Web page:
No soi alegres ni iratz,
No soi estranhs ni soi privatz,
Ni no-n puesc au,
Qu’enaisi fui de nueitz fadatz
Sobr’un pueg au.

No sai cora-m fui endormitz,
Ni cora-m veill, s’om no m’o ditz!
Per pauc no m’es lo cor partitz
D’un dol corau,
E no m’o pretz una fromitz,
Per saint Marsau!

Malautz soi e cremi morir,
E re no sai mas quan n’aug dir.
Metge querrai al mieu albir,
E no-m sai cau:
Bos metges er si-m pot guerir,
Mas non, si-m mau.

Amigu’ ai ieu, non sai qui s’es,
C’anc no la vi, si m’aiut fes,
Ni-m fes que-m plassa ni que-m pes,
Ni no m’en cau
C’anc non ac Norman ni Franses
Dins mon ostau.

Anc non la vi et am la fort,
Anc no-n aic dreit ni no-m fes tort;
Quan no la vei, be m’en deport,
No-m prez un jau,
Qu’ie-n sai gensor e belazor,
E que mai vau.

Fait ai lo vers, no sai de cui,
Et trametrai lo a celui
Que lo-m trameta per autrui,
Enves Peitau,
Que-m tramezes del sieu estui
La contraclau.

Read seeds not twigs

From W.S. Merwin’s The Mays of Ventadorn – his meeting Ezra Pound as a young college student (with Pound still locked in St. Elizabeth’s).

He told me he imagined I was serious, and that if I was I should learn languages, “so as not to be at the mercy of translators.” And then I should translate, myself. “If you’re going to be a poet,” he said, “you have to work at it every day. You should write about seventy-five lines a day. But at your age you don’t have anything to write about. You may think you do, but you don’t. So get to work translating. The Provencal is the real source. The poets are closest to music. They hear it. They write to it. Try to learn the Provencal, at least some of it, if you can. Meanwhile, the others. Spanish is all right. The Romancero is what you want there. Get as close to the original as you can. It will make you use your English and find out what you can do with it.”
[afterwards] we managed to maintain a flurry of correspondence for a while. He sent me bits of gnomic instruction on post cards, always scrawled in pencil, the handwriting clearly reflecting his quick impulsiveness. The most memorable of them read, in full, “Read seeds not twigs EP.”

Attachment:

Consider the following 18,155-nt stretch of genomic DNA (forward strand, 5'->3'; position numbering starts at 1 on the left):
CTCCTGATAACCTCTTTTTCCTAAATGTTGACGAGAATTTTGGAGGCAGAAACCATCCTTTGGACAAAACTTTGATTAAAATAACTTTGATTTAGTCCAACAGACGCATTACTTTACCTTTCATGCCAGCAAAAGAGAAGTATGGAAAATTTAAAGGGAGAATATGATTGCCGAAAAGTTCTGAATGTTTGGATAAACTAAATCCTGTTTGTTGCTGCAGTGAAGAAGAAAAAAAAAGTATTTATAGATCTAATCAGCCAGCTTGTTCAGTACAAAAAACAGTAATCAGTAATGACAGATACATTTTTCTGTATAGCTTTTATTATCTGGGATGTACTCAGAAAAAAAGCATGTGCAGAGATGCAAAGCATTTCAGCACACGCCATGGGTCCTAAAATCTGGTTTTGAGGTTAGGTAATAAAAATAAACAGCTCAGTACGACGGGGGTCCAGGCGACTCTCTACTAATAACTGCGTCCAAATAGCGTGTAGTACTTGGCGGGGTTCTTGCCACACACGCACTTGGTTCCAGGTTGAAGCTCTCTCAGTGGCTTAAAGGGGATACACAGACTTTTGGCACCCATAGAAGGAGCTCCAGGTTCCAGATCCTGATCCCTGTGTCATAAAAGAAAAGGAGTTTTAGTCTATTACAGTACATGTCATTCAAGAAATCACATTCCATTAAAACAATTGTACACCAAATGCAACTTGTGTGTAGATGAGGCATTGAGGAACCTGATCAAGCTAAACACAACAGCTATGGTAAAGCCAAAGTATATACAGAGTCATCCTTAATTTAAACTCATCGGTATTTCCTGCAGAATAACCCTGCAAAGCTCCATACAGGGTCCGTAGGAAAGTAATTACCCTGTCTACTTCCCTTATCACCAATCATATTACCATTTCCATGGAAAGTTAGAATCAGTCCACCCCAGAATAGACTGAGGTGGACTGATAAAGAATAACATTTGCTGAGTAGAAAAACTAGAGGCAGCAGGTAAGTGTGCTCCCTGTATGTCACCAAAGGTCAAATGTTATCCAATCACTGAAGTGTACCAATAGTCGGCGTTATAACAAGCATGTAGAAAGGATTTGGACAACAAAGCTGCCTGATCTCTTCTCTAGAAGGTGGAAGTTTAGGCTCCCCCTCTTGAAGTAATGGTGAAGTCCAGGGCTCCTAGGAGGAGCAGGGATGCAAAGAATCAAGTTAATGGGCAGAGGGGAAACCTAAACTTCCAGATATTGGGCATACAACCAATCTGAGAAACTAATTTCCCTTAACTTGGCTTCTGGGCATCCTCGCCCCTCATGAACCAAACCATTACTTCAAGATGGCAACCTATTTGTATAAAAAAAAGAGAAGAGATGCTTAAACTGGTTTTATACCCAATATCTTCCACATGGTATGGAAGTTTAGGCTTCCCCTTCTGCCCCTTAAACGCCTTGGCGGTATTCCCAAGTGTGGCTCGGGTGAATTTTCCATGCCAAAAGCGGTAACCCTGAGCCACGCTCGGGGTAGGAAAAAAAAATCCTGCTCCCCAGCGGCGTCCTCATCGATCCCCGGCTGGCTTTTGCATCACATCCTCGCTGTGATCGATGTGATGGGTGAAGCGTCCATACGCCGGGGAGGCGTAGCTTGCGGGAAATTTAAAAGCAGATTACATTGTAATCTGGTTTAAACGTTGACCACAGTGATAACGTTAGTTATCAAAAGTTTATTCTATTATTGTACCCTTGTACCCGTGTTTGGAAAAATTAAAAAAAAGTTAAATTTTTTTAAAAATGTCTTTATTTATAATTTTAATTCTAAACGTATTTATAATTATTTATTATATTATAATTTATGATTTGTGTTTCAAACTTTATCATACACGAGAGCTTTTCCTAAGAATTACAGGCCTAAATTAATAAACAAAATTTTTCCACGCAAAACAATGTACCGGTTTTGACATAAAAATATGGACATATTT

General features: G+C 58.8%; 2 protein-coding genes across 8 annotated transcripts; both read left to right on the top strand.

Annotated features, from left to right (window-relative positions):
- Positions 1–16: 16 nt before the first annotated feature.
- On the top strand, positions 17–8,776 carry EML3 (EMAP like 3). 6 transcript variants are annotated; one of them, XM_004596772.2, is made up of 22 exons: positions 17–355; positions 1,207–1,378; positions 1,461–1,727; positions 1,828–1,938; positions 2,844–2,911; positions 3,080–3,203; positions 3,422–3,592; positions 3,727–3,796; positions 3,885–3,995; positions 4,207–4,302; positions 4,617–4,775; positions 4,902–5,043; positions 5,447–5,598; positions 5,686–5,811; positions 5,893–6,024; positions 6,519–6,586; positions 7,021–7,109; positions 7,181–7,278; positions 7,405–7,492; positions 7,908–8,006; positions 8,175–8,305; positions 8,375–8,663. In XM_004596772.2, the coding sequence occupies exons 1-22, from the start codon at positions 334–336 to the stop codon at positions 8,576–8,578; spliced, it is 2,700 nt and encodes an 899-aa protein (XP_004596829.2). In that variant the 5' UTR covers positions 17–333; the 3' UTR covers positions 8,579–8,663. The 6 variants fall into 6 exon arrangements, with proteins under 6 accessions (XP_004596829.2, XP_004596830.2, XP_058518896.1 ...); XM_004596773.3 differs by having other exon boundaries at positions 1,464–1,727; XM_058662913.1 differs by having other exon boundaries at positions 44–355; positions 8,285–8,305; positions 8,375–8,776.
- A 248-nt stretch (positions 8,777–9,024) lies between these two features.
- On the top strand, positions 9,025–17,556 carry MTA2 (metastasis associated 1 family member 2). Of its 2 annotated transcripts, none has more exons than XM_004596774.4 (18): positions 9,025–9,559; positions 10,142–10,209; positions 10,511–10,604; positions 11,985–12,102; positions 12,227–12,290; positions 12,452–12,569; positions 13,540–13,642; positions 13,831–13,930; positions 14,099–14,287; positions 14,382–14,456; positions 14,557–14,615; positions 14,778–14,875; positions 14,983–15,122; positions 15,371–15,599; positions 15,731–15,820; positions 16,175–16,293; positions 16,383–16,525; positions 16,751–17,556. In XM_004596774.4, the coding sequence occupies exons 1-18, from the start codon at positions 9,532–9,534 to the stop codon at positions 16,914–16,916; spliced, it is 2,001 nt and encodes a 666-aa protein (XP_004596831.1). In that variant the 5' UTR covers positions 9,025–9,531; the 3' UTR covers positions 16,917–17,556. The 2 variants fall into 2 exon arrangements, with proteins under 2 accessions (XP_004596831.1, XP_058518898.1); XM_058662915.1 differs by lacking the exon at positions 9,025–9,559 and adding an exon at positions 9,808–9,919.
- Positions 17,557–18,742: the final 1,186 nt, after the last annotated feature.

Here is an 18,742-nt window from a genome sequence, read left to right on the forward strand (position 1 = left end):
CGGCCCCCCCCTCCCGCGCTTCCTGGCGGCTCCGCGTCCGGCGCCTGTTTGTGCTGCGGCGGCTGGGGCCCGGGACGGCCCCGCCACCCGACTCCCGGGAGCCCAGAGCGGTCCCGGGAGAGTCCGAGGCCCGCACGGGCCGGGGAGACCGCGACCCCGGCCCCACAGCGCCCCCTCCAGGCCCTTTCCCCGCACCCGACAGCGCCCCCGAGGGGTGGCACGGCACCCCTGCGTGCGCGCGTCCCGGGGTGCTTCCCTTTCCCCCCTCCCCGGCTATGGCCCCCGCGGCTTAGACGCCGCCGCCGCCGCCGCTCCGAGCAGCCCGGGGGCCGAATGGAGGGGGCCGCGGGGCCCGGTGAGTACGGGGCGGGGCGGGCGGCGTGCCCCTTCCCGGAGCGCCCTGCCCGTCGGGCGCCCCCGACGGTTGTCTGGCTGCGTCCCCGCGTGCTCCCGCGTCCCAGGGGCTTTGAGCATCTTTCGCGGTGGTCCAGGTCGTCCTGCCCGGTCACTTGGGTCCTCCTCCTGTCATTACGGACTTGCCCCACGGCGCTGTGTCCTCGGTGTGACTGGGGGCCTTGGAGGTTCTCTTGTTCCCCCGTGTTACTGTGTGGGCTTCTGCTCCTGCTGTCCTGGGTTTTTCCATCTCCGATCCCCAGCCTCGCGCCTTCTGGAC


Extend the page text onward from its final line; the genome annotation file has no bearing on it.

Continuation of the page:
A robe of flowers from Arashiyama

From The Collected Haiku of Yosa Buson, translated by W.S. Merwin and Takako Lento. The selection includes a full thirty or so on cherry blossoms, a few of which I give in honor of the approaching season.


Cherry petals float down behind him

Landing on

A monk’s heavy knapsack


A storm of cherry blossoms settles

On a raft pilot’s straw rain cape

A robe of flowers from Arashiyama


Courtesans come out

To see the cherry blossoms

As though they were betting on their next life


I’ve come here to see the flowers

And I nod off among the cherry blossoms

Sleepy for a moment

I left my locked mouth hanging on the wall

Some more of Muso Soseki in W.S. Merwin and Soiku Shigematsu’s translation Sun at Midnight.  

[I’ve discovered that this site reformats my line spacing – indentation on the second and double indentation on the third of every three-line verse – but I haven’t the energy to look into ways of overriding this]


All on my own I’m happy
in the unmapped landscape
inside the bottle
my only friend
is this
wisteria cane
Last night
we stayed up talking
so late
that I’m afraid
I was overheard
by the empty sky

No-Word Hut

I left my locked mouth
on the wall
With the brushwood
door shut tight
I delight in my own freedom
my secret talk resounds
like thunder
Even the bare
posts and the lamps
can’t pretend they don’t hear

Hut in Harmony

When the master
without a word
raises his eyebrows
the posts and rafters
the cross-beams and roof-tree
begin to smile
There is another place
for conversing
heart to heart
The full moon
and the breeze
at the half-open window